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Cerebral palsy (CP) is the most common motor disability in children. Much of the previous research on CP has focused on reducing the severity of brain injuries, while very few researchers investigate the cause and amelioration of motor symptoms. This research focus has had an impact on the choice of animal models. Many of the commonly used animal models do not display a prominent CP-like motor phenotype. In general, rodent models show anatomically severe injuries in the central nervous system (CNS) in response to insults associated with CP including hypoxia, ischemia and neuroinflammation. Unfortunately, most rodent models do not display a prominent motor phenotype that includes the hallmarks of spasticity (muscle stiffness and hyperreflexia) and weakness. In order to study motor dysfunction related to developmental injuries, a larger animal model is needed such as rabbit, pig or non-human primate. In this work we describe and compare various animal models of CP and their potential for translation to the human condition.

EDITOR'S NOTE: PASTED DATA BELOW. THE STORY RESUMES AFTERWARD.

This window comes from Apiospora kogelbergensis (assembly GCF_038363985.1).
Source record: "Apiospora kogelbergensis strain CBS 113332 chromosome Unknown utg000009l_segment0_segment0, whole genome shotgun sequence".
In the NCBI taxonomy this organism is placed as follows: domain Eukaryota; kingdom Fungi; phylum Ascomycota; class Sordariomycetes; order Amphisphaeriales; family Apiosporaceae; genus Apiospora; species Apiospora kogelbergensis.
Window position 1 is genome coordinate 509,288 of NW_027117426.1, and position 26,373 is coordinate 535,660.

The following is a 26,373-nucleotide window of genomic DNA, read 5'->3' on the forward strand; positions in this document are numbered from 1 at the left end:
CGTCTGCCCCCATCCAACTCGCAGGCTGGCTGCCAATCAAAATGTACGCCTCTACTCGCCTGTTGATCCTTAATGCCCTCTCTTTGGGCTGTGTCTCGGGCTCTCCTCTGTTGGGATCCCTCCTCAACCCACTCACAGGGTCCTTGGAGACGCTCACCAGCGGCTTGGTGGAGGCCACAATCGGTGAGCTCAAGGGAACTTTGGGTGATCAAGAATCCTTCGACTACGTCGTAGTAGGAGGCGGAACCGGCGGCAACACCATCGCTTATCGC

This article was published in the following journal.
Name: Journal of neurophysiology
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A performance test based on forced MOTOR ACTIVITY on a rotating rod, usually by a rodent. Parameters include the riding time (seconds) or endurance. Test is used to evaluate balance and coordination of the subjects, particular in experimental animal models for neurological disorders and drug effects.
Motor skills deficits that significantly and persistently interfere with ACTIVITIES OF DAILY LIVING appropriate to chronological age. (from DSM-V)
Marked impairments in the development of motor coordination such that the impairment interferes with activities of daily living. (From DSM-IV, 1994)
Naturally occurring or experimentally induced animal diseases with pathological processes sufficiently similar to those of human diseases. They are used as study models for human diseases.
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